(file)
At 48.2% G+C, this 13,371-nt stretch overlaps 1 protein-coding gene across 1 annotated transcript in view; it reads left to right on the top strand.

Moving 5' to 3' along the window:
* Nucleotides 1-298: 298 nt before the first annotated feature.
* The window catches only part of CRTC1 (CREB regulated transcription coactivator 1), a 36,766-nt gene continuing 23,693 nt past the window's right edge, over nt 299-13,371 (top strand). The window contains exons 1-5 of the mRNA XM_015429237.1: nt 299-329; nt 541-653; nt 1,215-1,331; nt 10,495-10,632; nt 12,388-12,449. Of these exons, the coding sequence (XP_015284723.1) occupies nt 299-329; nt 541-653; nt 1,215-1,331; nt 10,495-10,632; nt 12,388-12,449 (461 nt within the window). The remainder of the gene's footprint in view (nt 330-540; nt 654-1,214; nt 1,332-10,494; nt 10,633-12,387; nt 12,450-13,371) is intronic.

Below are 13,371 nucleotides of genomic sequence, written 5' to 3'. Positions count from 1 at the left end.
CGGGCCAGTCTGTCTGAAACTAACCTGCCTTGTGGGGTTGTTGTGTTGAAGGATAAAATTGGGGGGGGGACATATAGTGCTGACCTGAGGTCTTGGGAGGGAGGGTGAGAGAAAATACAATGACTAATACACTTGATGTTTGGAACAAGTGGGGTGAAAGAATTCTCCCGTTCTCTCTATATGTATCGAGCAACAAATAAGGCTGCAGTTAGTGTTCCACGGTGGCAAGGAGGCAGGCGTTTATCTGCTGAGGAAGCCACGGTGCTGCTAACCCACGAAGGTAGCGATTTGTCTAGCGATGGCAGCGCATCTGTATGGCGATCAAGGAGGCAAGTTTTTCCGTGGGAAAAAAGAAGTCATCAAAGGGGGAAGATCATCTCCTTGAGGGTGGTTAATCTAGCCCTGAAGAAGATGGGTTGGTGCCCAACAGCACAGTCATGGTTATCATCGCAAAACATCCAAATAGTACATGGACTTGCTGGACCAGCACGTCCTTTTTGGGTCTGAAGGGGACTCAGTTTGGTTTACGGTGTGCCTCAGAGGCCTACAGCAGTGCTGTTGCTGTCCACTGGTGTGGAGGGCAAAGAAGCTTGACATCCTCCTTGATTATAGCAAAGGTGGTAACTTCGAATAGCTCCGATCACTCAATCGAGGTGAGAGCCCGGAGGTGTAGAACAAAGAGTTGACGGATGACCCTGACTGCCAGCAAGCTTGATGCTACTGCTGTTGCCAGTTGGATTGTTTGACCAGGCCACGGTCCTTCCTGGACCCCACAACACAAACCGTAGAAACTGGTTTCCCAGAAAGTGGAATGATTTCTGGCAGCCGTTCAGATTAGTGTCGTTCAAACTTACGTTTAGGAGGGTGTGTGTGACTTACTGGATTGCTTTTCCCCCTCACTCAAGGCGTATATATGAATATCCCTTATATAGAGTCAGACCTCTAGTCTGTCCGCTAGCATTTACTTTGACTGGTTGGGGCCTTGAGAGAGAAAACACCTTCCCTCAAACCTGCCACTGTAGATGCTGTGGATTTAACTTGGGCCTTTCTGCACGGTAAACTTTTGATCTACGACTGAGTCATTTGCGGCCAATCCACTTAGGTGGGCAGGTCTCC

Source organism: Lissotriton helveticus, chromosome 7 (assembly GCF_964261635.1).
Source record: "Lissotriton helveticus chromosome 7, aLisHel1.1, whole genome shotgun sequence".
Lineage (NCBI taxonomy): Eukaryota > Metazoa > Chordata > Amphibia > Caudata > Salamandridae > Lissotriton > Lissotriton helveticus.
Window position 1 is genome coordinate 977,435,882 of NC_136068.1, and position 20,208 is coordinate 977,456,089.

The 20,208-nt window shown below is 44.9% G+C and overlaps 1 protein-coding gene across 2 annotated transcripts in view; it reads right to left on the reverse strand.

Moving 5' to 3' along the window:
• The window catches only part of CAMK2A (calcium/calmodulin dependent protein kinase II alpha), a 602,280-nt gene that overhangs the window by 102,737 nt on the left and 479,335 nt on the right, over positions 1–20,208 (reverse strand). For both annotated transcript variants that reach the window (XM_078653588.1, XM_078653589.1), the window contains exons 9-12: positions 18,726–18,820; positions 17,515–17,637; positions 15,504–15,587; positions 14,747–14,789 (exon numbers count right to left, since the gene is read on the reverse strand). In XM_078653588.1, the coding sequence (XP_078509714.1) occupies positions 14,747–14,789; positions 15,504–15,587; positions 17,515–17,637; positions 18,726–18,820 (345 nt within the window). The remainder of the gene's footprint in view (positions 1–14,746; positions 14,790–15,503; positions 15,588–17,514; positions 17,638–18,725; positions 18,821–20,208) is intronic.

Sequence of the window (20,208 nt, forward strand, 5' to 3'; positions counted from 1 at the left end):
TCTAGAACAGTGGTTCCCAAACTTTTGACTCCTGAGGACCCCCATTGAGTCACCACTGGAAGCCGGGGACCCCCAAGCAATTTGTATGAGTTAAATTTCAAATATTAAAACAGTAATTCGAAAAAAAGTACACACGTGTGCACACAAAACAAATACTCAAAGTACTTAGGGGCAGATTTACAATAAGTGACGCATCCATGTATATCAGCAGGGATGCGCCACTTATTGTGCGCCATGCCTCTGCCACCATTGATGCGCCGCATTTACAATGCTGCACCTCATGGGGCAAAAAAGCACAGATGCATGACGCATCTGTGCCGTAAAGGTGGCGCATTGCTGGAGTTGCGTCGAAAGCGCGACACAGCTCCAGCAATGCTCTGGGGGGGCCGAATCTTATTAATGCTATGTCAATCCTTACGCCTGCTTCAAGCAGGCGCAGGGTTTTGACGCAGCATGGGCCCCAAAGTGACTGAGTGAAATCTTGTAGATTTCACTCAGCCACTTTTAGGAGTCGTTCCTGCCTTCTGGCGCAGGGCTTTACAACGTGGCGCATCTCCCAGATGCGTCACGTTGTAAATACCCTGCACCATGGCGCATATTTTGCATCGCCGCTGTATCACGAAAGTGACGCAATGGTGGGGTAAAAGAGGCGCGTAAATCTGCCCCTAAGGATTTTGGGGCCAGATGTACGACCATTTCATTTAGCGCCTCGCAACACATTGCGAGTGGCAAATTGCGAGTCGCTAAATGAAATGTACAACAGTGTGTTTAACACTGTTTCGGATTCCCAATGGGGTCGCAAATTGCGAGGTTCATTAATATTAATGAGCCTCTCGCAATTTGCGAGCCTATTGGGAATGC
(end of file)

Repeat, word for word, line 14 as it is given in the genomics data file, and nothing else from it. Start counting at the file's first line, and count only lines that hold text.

Sequence of the window (20,208 nt, forward strand, 5' to 3'; positions counted from 1 at the left end):